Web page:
RIO DE JANEIRO – When Marília de Barros Silva heard reports that the popular Brazilian soccer club Flamengo was signing a player for almost 17 million euros ($18.6 million), she felt sadness — but also resentment.
For a year, she has been trying in vain to reach a settlement with the Rio de Janeiro club after her teenage son Arthur Vinicius died in a fire that engulfed his dormitory at the team's academy for young players.
De Barros Silva says she was incredulous over the amount being paid for the team's new star. She says it dwarfs the amount that she and the public defender's office had been trying to get Flamengo to pay in compensation for the loss of her son, a promising defender who had played for Brazil’s under-17 team.
Saturday marked one year since the fire killed 10 of Flamengo's academy players, all between 14 and 16 years old. It was “the worst tragedy” in the team's 124-year history, club president Rodolfo Landim has repeatedly said since.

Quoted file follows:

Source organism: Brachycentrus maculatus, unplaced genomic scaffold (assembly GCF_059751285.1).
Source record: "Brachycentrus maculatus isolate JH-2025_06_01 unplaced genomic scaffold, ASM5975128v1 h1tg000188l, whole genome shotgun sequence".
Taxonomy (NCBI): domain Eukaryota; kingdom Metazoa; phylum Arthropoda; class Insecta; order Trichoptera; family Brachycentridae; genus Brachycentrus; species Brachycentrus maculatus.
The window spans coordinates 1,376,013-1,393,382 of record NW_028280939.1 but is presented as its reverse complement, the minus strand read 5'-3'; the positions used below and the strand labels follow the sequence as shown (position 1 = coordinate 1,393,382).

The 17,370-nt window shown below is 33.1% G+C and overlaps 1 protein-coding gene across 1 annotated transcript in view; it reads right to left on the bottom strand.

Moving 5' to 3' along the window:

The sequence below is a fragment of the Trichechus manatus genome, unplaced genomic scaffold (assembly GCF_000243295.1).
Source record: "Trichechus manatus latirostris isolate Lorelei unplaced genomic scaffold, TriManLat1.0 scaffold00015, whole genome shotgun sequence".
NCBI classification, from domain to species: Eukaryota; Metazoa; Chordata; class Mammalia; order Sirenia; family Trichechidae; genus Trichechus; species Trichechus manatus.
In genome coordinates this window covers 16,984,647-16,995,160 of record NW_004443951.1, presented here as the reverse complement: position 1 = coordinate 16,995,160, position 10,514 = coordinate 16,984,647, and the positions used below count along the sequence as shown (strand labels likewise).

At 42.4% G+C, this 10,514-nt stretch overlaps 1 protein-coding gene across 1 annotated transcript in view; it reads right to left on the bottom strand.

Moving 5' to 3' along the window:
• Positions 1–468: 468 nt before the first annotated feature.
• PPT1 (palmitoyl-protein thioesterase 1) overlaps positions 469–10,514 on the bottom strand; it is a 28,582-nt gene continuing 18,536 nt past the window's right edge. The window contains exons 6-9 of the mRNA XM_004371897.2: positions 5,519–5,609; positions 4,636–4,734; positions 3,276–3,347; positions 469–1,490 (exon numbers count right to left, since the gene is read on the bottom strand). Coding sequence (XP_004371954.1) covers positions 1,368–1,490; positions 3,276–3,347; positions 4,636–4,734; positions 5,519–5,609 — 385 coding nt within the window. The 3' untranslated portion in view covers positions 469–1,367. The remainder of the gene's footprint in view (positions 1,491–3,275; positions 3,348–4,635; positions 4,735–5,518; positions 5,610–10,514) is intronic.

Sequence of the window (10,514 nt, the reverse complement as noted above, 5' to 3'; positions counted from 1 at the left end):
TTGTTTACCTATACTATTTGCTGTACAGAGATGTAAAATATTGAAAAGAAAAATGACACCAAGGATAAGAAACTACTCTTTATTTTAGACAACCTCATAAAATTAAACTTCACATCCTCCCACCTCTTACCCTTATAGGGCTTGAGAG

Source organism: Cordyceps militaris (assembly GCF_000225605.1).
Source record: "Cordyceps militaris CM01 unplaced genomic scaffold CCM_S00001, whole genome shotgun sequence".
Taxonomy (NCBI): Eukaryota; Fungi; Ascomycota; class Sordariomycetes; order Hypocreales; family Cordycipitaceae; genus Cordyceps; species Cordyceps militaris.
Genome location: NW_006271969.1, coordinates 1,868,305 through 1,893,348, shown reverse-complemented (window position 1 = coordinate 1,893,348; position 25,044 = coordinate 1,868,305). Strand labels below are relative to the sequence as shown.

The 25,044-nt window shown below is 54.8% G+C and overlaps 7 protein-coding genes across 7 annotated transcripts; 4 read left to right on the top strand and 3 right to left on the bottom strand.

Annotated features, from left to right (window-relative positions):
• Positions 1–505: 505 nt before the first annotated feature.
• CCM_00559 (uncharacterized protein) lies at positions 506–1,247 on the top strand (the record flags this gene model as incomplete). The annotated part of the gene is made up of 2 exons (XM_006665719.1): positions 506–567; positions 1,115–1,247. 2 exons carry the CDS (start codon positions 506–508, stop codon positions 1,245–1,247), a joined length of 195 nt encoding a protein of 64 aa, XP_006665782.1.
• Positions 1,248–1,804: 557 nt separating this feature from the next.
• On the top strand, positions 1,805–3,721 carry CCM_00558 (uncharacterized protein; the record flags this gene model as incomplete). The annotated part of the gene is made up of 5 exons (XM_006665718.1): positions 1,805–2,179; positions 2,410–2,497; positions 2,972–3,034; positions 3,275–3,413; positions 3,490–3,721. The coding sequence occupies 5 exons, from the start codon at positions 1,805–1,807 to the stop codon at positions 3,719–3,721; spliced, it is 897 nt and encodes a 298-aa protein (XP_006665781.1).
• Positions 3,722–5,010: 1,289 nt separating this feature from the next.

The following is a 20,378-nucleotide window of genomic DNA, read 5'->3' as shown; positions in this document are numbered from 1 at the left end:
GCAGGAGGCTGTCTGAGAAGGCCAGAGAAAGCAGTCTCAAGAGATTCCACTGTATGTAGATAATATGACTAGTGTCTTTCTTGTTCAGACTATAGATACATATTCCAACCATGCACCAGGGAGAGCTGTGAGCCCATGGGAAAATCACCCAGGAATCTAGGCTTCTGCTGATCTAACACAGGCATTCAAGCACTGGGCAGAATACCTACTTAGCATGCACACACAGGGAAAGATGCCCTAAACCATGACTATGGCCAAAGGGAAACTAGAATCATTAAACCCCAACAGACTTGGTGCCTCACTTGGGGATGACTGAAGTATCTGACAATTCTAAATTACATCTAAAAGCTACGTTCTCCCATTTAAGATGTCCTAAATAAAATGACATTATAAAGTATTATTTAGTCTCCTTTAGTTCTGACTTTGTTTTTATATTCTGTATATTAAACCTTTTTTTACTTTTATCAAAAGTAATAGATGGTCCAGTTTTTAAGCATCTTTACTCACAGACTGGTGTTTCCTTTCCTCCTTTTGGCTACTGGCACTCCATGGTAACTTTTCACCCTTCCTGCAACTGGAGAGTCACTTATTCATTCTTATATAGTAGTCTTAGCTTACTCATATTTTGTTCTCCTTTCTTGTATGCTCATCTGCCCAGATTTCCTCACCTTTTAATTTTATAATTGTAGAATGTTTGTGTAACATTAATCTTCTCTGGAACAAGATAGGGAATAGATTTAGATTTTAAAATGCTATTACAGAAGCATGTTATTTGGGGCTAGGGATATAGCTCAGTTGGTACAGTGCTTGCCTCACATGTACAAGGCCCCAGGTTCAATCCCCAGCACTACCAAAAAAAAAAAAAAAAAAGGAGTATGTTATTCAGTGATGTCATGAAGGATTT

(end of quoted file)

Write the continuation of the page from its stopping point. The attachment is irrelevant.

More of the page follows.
Against that grim backdrop, Flamengo turned in one of its best seasons in decades. The team won the Rio state championship, its first Brazilian national league championship since 2009 and the prestigious Copa Libertadores in a nail-biting final against Argentina’s River Plate. Flamengo hadn’t won the South American crown for 38 years.
But while its 2019 success helped the club sign several million-dollar deals for players, it has reached compensation agreements with just four of the 10 victims' families. Negotiations with the others seemed stalled as the police investigation into possible homicide charges concluded Friday.
In a country where one of every five Brazilians is a Flamengo fan, de Barros Silva and other parents wonder when justice, and peace, will come.
“It's Flamengo's insensitivity, of turning that page," she said at her humble home in Rio de Janeiro state.